Since 1990, the American Library Association (ALA) has recorded more than 10,000 book challenges. A challenge is a formal complaint requesting to remove a book from library shelves or a school’s curriculum.
Nearly 75 percent of challenges are made to schools or school library materials. One in four is made to public library materials. What’s more, these are just the challenges we know about — it’s estimated that less than 25 percent of challenges are actually reported and recorded to ALA.
Challenges are an attempt at censorship, and censorship denies our individual freedom to choose and think for ourselves.
That’s when things got even stranger.
“All of a sudden, here come the shirt up. She started flashing and, ‘Woo hoo,’ and I said, ‘And what respect is that for kids?’ There was none. And then she turned around and dropped her pants,” said Smith.
Hey, this is neat.
The Music City Center — well, humans who work for it — announced today that its four acre green roof is now home to 100,000 bees. One-hundred thousand.
From a press release:
The bees live in four hives on the green roof and are expected to produce an estimated 360 pounds of honey annually. Half of this honey will be used by the Music City Center culinary team, while the rest will be jarred for promotional use. The first harvest is expected to be ready in spring of 2016.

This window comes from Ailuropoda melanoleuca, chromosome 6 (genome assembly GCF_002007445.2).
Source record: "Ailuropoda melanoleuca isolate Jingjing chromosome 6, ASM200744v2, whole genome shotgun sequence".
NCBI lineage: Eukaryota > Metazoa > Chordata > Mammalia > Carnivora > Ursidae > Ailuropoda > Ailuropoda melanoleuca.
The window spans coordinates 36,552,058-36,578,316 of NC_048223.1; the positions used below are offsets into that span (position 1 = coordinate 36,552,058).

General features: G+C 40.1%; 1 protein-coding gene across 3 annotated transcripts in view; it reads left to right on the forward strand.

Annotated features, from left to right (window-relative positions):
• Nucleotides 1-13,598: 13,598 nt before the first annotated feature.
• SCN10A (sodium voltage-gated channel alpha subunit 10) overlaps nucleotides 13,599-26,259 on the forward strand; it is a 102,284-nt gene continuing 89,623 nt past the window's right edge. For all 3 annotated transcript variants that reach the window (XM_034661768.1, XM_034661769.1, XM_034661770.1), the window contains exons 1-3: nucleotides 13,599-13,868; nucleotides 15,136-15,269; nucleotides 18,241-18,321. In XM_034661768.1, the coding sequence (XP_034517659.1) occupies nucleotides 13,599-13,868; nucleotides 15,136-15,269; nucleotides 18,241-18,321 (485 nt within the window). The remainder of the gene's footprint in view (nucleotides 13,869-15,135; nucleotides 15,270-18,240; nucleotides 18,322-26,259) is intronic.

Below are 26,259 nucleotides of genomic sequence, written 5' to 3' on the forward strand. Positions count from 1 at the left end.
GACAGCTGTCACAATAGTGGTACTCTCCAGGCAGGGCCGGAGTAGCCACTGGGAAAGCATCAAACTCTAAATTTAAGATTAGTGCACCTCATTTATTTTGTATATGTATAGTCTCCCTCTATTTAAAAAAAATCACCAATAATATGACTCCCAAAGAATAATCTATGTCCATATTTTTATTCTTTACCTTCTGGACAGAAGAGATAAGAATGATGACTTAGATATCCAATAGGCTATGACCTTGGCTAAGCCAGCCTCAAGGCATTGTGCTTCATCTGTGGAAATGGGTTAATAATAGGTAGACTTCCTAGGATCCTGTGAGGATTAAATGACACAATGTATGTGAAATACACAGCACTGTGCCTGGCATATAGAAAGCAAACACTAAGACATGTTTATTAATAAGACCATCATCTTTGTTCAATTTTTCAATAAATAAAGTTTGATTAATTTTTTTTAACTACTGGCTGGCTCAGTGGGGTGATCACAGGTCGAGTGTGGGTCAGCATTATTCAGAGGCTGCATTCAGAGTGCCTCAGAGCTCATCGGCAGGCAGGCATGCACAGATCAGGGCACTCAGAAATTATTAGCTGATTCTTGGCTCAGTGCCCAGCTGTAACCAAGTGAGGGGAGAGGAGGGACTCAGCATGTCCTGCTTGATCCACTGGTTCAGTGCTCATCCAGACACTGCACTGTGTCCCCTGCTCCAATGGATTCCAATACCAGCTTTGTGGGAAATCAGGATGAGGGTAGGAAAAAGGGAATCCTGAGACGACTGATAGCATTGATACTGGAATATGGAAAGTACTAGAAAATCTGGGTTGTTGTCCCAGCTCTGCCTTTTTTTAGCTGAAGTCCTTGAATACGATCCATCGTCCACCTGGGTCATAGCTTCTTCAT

“We’ve made it a top priority to use local products in the kitchen and this is as local as it gets,” said Chef Max Knoepfel, Executive Chef of the Music City Center. “We can literally walk out the back door and get honey for anything we need. The bees should produce more than enough needed for the kitchen and we can give what’s leftover to clients and visitors.”
Aside from being a source of food, the bees are essential to a sustainable environment and there has been a decline in honeybee populations in the last few years. Last month, the Obama administration released its National Strategy to Promote the Health of Honey Bees and Other Pollinators.
“Honey bees play a key role in our ecosystem and the widespread use of insecticides is killing off the honey bees at an alarming rate,” said Jamie Meredith, the Music City Center’s beekeeper. “Bees fertilize about 85 percent of plants, so it’s incredibly important that we create a safe home for them.”
The Music City Center cost more than half-a-billion dollars to build and, although Mayor Karl Dean is already declaring it a massive success, we're not sure yet whether it will turn out to have been a great idea, a terrible idea, or a sort of meh idea. But for now, these bees are pretty neat.
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Do the right thing, Mary.
[H/T Adam Nickas]
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